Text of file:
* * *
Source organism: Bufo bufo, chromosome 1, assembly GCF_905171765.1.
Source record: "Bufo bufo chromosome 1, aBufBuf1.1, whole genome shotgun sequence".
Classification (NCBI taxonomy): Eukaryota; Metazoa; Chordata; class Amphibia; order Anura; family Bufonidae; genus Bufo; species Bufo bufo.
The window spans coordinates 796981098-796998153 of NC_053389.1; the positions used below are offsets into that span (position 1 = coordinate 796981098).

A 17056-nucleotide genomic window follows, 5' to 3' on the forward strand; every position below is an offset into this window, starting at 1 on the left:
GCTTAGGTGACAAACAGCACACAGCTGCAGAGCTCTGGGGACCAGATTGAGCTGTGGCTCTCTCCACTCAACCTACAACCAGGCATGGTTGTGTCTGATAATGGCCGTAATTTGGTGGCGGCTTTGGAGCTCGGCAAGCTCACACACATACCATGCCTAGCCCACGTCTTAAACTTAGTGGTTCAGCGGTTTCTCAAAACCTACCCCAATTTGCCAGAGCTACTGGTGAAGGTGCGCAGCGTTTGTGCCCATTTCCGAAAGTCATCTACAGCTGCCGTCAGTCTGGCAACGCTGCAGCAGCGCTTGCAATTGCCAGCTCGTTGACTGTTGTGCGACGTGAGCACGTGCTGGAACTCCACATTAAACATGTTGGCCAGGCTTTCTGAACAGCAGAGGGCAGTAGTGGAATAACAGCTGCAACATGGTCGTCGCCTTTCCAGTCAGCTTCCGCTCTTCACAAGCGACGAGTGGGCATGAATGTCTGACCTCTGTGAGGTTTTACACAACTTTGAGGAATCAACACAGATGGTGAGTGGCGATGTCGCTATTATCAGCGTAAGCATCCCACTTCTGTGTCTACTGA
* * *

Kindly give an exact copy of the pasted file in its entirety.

Source organism: Bufo bufo, chromosome 1, assembly GCF_905171765.1.
Source record: "Bufo bufo chromosome 1, aBufBuf1.1, whole genome shotgun sequence".
Classification (NCBI taxonomy): Eukaryota; Metazoa; Chordata; class Amphibia; order Anura; family Bufonidae; genus Bufo; species Bufo bufo.
The window spans coordinates 796981098-796998153 of NC_053389.1; the positions used below are offsets into that span (position 1 = coordinate 796981098).

A 17056-nucleotide genomic window follows, 5' to 3' on the forward strand; every position below is an offset into this window, starting at 1 on the left:
GCTTAGGTGACAAACAGCACACAGCTGCAGAGCTCTGGGGACCAGATTGAGCTGTGGCTCTCTCCACTCAACCTACAACCAGGCATGGTTGTGTCTGATAATGGCCGTAATTTGGTGGCGGCTTTGGAGCTCGGCAAGCTCACACACATACCATGCCTAGCCCACGTCTTAAACTTAGTGGTTCAGCGGTTTCTCAAAACCTACCCCAATTTGCCAGAGCTACTGGTGAAGGTGCGCAGCGTTTGTGCCCATTTCCGAAAGTCATCTACAGCTGCCGTCAGTCTGGCAACGCTGCAGCAGCGCTTGCAATTGCCAGCTCGTTGACTGTTGTGCGACGTGAGCACGTGCTGGAACTCCACATTAAACATGTTGGCCAGGCTTTCTGAACAGCAGAGGGCAGTAGTGGAATAACAGCTGCAACATGGTCGTCGCCTTTCCAGTCAGCTTCCGCTCTTCACAAGCGACGAGTGGGCATGAATGTCTGACCTCTGTGAGGTTTTACACAACTTTGAGGAATCAACACAGATGGTGAGTGGCGATGTCGCTATTATCAGCGTAAGCATCCCACTTCTGTGTCTACTGA